Tax Tip Planning
Our second article in our series on Tax Planning Tips for 2023/24.
Contribute up to £9,000 into your child’s Junior ISA.
The fund builds up free of tax on investment income and capital gains until your child reaches 18, when the funds can either be withdrawn or rolled over into an adult ISA. Relatives and friends can also contribute to your child’s Junior ISA, as long as the £9,000 limit for 2023/24 is not breached.
Make the best use of tax-free savings and dividend allowances.
For 2023/24, savings income of up to £1,000 is tax exempt for basic rate taxpayers, with a £500 exemption for higher rate taxpayers. The tax-free dividend allowance of £1,000 is available for all taxpayers. Married couples and civil partners can save tax by ensuring that each person has enough of the right type of income to make use of these tax-free allowances.
Take advantage of the individual savings account (ISA) investment limit and generate tax-free income and capital gains.
The maximum amount that can be invested in ISAs is £20,000 for 2023/24. You can put the whole amount into a cash ISA, a stocks and shares ISA, an Innovative Finance ISA, or any combination of the three as desired. Transferring funds into an ISA early in the tax year will maximise the amount of tax-free income arising in the year. ISAs can offer long term tax advantages as an alternative to pension savings.
Jerry is an additional rate taxpayer, and has £120,000 invested in a stocks and shares ISA. He uses his dividend allowance and CGT exempt amount against non-ISA income and gains. During 2023/24, the ISA produces dividend income of £4,000 and capital gains of £8,000. By investing in an ISA, Jerry has saved income tax of £1,574 (£4,000 at 39.35%) and CGT of £1,600 (£8,000 at 20%) for 2023/24.
Plan your capital gains to make best use of any capital losses.
If you realise capital gains and losses in the same tax year, the losses are offset against the gains before the CGT exempt amount (£6,000 in 2023/24) is deducted. Capital losses will be wasted if gains would otherwise be covered by your exempt amount. Consider postponing a sale which will generate a loss until the following tax year, or alternatively realising more gains in the current year.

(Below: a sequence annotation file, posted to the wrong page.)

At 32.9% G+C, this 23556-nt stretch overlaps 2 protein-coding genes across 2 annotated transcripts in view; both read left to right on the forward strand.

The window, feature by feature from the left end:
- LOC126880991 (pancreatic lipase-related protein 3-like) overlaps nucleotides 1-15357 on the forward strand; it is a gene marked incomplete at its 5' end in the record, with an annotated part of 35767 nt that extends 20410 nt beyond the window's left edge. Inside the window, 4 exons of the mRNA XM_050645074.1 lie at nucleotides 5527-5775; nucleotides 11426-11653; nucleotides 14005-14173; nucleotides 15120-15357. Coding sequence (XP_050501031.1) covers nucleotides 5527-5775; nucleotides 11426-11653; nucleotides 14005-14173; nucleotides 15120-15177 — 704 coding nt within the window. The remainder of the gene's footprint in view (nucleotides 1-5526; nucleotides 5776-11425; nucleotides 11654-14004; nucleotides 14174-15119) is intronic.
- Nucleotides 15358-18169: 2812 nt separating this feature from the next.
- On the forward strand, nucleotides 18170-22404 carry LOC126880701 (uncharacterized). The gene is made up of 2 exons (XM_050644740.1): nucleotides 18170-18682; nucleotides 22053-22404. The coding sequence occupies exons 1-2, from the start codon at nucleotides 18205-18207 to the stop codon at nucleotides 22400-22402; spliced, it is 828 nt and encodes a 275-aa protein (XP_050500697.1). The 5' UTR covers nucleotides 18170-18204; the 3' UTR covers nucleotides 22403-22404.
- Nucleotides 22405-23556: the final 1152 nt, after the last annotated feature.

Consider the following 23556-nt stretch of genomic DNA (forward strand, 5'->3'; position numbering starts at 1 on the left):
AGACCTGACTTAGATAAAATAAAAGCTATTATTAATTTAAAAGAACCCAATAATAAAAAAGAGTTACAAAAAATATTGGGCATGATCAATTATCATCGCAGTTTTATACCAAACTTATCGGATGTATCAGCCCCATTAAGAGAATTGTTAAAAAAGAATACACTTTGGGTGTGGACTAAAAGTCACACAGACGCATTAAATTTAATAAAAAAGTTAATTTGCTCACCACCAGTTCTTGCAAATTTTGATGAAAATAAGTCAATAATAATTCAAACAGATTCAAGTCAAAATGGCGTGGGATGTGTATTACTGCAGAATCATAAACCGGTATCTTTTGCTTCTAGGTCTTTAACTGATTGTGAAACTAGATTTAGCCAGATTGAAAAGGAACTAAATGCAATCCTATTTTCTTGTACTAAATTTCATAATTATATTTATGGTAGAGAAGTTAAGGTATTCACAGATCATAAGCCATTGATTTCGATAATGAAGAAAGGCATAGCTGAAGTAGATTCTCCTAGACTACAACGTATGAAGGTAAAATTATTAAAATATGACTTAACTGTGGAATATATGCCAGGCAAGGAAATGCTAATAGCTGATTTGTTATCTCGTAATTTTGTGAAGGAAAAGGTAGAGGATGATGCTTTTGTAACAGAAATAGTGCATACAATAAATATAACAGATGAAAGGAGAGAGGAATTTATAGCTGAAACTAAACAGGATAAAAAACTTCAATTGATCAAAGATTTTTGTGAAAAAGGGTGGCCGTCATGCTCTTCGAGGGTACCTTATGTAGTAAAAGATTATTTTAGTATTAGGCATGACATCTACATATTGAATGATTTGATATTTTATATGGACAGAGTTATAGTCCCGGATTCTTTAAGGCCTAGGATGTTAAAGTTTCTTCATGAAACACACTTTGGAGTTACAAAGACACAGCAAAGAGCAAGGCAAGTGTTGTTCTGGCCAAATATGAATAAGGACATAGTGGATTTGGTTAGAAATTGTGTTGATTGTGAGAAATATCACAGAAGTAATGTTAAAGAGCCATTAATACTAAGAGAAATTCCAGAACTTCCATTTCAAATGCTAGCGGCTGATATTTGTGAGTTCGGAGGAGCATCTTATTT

Generate a 50% income tax credit on an investment of up to £200,000 by investing through the Seed Enterprise Investment Scheme (SEIS).
When you make a capital gain and reinvest that amount in SEIS shares, it can qualify for a maximum 50% CGT reduction on gains of up to £200,000. If the gain was taxable at 28% the overall tax relief is 64% (50% income tax plus half of 28%). Also, any capital gains arising on the SEIS shares are exempt from tax if the shares are held for at least three years. Beware that the income tax credit is clawed back if the shares are held for less than three years. Investing in small companies can be very risky, so take independent financial advice.
Obtain a 30% income tax credit by subscribing for shares in a Venture Capital Trust (VCT) or an Enterprise Investment Scheme (EIS).
In 2023/24, the maximum subscription in VCT shares is £200,000. The shares are exempt from CGT when they are sold. A subscription in EIS shares costing up to £2 million (investments in excess of £1 million must be made in knowledge-intensive companies) qualifies for the income tax credit. In addition, you can defer tax on your capital gains by reinvesting an unlimited amount of gains in EIS shares. VCT and EIS shares can be high risk investments and you must hold VCT shares for at least five years and EIS shares for three years in order to retain your income tax credit.
Invest in a small trading company under the Seed Enterprise Investment Scheme (SEIS) and gain a 50% income tax credit on an investment of up to £200,000.
Keep an eye out over the next few weeks for our next article: Your property – making the most of bricks and mortar
This information is provided by Taxbriefs on behalf of Thorntons Wealth. It is not guaranteed as to its accuracy, and is published solely for information purpose. It does not in any way constitute investment or tax advise Any information concerning the tax treatment of an investment is based on our understanding of current HMRC rules which may be subject to future change. Tax advice is not regulated by the Financial Conduct Authority.